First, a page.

Lynch describes in readably academic prose how the information pollution we subject ourselves to everyday has increased the incivility of our discourse ... Lynch threads other great thinkers throughout the fabric of his argument: Hume, Locke, Hobbes, Sartre, Wittgenstein, Arendt, and of course, Socrates, dance onto Lynch’s pages with their insights and warnings ... Lynch’s audience would be those open to questioning their assumptions, or at least wondering why so many people today posture as experts on everything. If you pick up this book looking for reinforcement of your political position, just know the author employs powerful and contemporary examples of the ways intellectual arrogance has dirtied the political climate on both the Right and the Left. No one gets out of this book unscathed.
Though the author’s argument is cogent, his academic approach, while not overly opaque, may miss a wider audience of readers—on all areas of the political spectrum—who could most benefit from his message. Lynch offers an insightful, timely message that may be too intellectually articulated to appeal to those it could best serve.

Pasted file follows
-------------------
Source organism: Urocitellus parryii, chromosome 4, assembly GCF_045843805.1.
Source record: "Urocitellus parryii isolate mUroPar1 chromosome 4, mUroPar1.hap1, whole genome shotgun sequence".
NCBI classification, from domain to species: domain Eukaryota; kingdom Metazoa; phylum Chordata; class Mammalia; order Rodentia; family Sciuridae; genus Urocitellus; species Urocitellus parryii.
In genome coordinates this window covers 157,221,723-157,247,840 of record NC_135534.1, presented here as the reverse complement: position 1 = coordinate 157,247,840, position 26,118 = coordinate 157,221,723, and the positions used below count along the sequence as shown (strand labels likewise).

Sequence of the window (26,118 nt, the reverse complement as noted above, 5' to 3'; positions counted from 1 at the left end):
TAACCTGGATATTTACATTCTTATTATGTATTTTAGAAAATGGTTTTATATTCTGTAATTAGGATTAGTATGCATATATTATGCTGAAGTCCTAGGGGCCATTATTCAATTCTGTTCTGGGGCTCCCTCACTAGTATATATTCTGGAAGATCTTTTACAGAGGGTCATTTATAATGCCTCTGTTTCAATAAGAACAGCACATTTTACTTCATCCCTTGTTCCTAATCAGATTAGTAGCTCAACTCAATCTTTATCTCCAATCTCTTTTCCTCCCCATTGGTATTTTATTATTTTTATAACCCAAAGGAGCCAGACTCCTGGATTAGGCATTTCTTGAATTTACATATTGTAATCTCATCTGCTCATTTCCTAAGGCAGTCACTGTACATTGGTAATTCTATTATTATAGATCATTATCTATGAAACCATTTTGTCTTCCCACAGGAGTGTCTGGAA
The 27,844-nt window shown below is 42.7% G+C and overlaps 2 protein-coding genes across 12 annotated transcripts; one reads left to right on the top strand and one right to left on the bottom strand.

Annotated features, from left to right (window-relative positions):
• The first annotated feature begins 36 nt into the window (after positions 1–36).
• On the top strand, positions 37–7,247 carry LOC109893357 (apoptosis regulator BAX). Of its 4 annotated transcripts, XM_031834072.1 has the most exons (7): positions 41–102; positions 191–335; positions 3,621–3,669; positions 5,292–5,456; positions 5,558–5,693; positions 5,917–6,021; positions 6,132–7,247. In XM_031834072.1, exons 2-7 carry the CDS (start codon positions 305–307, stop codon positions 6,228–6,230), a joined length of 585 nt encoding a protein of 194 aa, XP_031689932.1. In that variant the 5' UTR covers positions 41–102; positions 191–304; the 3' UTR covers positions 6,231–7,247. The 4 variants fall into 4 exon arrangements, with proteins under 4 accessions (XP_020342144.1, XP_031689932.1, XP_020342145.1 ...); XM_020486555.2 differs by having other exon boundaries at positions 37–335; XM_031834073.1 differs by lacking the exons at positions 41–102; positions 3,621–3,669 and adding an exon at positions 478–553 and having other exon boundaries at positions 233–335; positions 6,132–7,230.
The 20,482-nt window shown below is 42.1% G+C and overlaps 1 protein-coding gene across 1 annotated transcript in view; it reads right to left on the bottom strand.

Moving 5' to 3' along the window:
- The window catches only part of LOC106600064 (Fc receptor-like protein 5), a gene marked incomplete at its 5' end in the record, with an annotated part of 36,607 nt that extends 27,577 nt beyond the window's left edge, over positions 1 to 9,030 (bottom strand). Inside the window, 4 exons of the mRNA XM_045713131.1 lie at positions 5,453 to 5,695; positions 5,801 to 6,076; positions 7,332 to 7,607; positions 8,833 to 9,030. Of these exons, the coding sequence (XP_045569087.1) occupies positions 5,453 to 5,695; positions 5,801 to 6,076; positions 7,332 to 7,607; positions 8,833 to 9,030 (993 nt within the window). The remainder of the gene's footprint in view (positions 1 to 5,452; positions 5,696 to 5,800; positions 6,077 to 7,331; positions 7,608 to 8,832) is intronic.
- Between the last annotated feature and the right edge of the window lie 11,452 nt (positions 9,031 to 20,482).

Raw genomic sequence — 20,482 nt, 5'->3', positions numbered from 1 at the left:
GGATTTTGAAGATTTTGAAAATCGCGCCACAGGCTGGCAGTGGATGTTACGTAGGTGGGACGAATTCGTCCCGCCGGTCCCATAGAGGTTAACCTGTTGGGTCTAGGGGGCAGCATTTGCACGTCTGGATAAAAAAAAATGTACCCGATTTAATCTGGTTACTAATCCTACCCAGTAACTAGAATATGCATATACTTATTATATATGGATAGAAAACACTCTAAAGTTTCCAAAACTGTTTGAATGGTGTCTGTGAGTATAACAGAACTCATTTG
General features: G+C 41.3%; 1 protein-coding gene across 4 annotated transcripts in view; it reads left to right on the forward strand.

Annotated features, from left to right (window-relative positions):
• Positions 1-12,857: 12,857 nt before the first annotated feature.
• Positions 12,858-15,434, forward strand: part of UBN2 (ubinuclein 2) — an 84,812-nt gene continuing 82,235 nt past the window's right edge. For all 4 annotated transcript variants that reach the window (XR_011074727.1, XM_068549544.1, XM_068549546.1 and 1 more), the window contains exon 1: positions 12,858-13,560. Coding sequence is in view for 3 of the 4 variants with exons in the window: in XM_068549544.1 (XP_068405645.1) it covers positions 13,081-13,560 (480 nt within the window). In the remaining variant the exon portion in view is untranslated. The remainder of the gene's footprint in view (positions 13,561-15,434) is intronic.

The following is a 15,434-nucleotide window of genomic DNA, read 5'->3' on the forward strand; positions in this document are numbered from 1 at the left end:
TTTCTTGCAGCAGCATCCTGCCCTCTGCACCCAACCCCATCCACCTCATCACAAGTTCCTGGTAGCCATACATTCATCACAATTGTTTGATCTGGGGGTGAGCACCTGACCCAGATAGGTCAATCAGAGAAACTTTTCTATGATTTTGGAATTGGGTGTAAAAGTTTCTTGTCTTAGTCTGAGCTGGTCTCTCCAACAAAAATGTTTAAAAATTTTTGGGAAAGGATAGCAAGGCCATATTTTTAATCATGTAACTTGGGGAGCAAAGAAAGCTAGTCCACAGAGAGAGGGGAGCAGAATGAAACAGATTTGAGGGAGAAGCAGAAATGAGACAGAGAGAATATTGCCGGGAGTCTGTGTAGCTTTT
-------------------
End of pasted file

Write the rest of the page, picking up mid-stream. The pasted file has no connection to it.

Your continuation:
Philosopher Lynch...delivers a well-intentioned but flawed polemic ... For Lynch, democratic society requires that all have an intellectually humble attitude and pursue truth as a universal good, but he doesn’t clarify what, specifically, would result from the widespread adoption of this attitude, and the book’s end descends into an obscure, abstract meditation on the nature of truth. This plea for civic, civil deliberation fails to distinguish itself from the glut of similarly impassioned, similarly vague Trump-era political philosophy books.